Keeping a cat indoors has benefits – such as it minimizes the chances for trauma from being hit by an automobile, bite wounds from cat fights or attacks by dogs, common infectious diseases, and exposure to toxins just to name a few. Indoor only cats may live twice a long on average over indoor/outdoor cats. Outdoor cats have a life span estimated to be a fraction of those that live indoor only. For more information on the lifespan of cats – go to How Long Do Cats Live?
A risk to keeping your cat indoors is that he or she becomes “bored”. Boredom can lead to a variety of problems such as inappropriate urination, destructive behaviors such as scratching, aggression, depression, lethargy, over-vocalization/crying, increased or decreased appetite, and sleeping more.
Is YOUR cat bored?
Consider your home environment. Is it cat friendly? Are there lots of things for your cat to do, play with, and watch? Consider the things cats enjoy and if you have them in your home. Evaluate your cats’ environment.
How to Prevent Cat Boredom
The most important thing you can do to prevent boredom in your cat is to make sure the environment is stimulating. This means an environment with things to do – windows to look out of, things to watch, places to climb and safe toys to play with. Climbing posts, scratching posts, cat grass, windows perches, window beds, and a view of birds or squirrels to watch are all great ways to enrich your cats live and prevent boredom. For some great tips – go to this article: Tips to Enrich your Cats Environment. A stimulating environment is very important for a happy cat.
Here are some specific tips to prevent boredom in your cat.
1. Window Views. Create a window perch or window seat for your cat. It is important for him or her to have a “view” and ability to watch what is going on outside. This is a great way to create a stimulating environment. There are commercially available “window beds” that attach to your window frame. Cats love these. Another option is a cat tree placed near a window that allows an outside view.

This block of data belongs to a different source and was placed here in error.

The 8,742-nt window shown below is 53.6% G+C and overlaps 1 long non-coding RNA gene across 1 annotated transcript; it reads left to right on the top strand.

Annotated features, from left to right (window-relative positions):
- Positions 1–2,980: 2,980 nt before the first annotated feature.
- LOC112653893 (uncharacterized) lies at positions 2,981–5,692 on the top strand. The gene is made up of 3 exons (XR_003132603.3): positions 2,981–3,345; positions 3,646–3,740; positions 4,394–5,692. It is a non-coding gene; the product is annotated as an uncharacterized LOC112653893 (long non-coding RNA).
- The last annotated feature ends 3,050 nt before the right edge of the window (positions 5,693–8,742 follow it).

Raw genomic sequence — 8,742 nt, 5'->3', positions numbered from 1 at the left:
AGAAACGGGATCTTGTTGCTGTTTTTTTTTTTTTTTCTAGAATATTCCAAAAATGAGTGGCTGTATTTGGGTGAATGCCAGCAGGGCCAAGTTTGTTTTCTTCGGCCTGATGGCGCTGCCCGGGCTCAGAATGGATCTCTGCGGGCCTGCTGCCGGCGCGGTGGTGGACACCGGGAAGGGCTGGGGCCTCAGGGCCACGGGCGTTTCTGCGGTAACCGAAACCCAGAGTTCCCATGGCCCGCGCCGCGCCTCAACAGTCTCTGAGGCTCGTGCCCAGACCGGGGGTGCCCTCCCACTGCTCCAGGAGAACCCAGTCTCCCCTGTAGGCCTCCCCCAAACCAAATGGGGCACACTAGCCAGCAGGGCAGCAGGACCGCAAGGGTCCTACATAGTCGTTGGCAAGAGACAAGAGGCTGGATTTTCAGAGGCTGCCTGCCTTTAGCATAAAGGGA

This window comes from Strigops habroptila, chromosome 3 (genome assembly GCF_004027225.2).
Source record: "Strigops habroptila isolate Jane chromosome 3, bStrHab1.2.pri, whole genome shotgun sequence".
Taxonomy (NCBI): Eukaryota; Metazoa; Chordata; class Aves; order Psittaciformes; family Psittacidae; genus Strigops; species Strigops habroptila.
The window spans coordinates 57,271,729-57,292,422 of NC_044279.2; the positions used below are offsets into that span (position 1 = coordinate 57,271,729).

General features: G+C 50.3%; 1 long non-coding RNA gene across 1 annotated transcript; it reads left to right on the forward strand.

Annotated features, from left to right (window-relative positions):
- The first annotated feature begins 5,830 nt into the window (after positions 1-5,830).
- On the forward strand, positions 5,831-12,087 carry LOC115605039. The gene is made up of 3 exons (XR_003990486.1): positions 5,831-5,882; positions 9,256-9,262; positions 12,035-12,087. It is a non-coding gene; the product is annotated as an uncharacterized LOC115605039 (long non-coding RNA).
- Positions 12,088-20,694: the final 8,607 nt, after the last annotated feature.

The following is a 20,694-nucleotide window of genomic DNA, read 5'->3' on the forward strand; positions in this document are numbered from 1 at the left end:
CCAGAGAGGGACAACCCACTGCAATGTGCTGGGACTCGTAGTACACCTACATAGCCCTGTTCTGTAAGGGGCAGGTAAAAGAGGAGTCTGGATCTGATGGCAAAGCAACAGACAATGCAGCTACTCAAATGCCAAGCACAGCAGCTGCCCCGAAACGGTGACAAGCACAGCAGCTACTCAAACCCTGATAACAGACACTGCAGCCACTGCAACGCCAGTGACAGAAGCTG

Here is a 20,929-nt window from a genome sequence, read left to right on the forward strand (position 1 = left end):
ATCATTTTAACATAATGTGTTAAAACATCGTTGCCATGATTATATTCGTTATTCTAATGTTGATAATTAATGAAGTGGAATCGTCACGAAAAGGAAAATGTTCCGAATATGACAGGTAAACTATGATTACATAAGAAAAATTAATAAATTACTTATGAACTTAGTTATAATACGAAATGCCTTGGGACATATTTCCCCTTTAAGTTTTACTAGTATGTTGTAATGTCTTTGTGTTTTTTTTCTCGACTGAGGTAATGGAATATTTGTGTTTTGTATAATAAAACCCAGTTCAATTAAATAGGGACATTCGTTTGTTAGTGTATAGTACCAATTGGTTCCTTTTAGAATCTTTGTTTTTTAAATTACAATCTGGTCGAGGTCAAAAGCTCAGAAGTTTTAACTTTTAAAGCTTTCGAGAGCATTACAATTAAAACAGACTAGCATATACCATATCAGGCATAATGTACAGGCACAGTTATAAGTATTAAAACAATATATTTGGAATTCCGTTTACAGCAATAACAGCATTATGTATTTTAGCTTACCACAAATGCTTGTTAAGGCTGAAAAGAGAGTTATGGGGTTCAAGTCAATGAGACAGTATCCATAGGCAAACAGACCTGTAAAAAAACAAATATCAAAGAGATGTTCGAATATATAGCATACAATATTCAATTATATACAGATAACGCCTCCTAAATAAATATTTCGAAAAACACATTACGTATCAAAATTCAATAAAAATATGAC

2. Create a View. Consider creating a stimulating view for your cat. A bird feeder or squirrel feeder placed in view of a window is a way to do just that. Place a bed near that window so your cat can see out.
3. Get a Scratching Post. Cats will use a cat scratching post for many reasons. One is to help shed the outer layers of their nails. Another is to mark territory-not only visually, but through tiny scent glands at the bottoms of their paws. Even a declawed cat will use a cat scratching post. It’s an instinctive behavior that cats never lose and enjoy. Make sure the scratching post is tall enough that he or she can really stretch when used. For tips on choosing a scratching post – go to Tips for Choosing the Best Scratching Post.
4. Create a Cat Refuge. Cats like places where they feel safe. We call this a “cat refuge”. This is often in a high location – such as on top of a dresser or table where a cat can evaluate the environment for “dangers”, just as they would in nature and be relatively hidden from view. The location of a refuge can be anywhere – low or high and the substrate can be as simple as a paper bag or cardboard box.
5. Find the Cat Right Toys. Not every cat likes the same toys. Make sure you know what your cat likes. We have a great article on just that topic – go to: Find the Right Toy for your Cats Personality Type. If you are not sure what toys will entice your cat – get one of each and do a test.
6. Have Plenty of Cat Toys. Once you know what toys your cats like – make sure you have plenty of them. It is common for them to get “misplaced” (you usually move the sofa and find a dozen).
7. Rotate Toys. Cats become bored with the same toys after a while. A great tip is to hide it for a while and reintroduce. Keep a supply that you rotate.
8. Get Some Catnip. For cats sensitive to catnip – offer some catnip periodically for your cat to enjoy. Also – marinating toys in catnip is a great way to encourage your cat to enjoy them even more when you reintroduce them.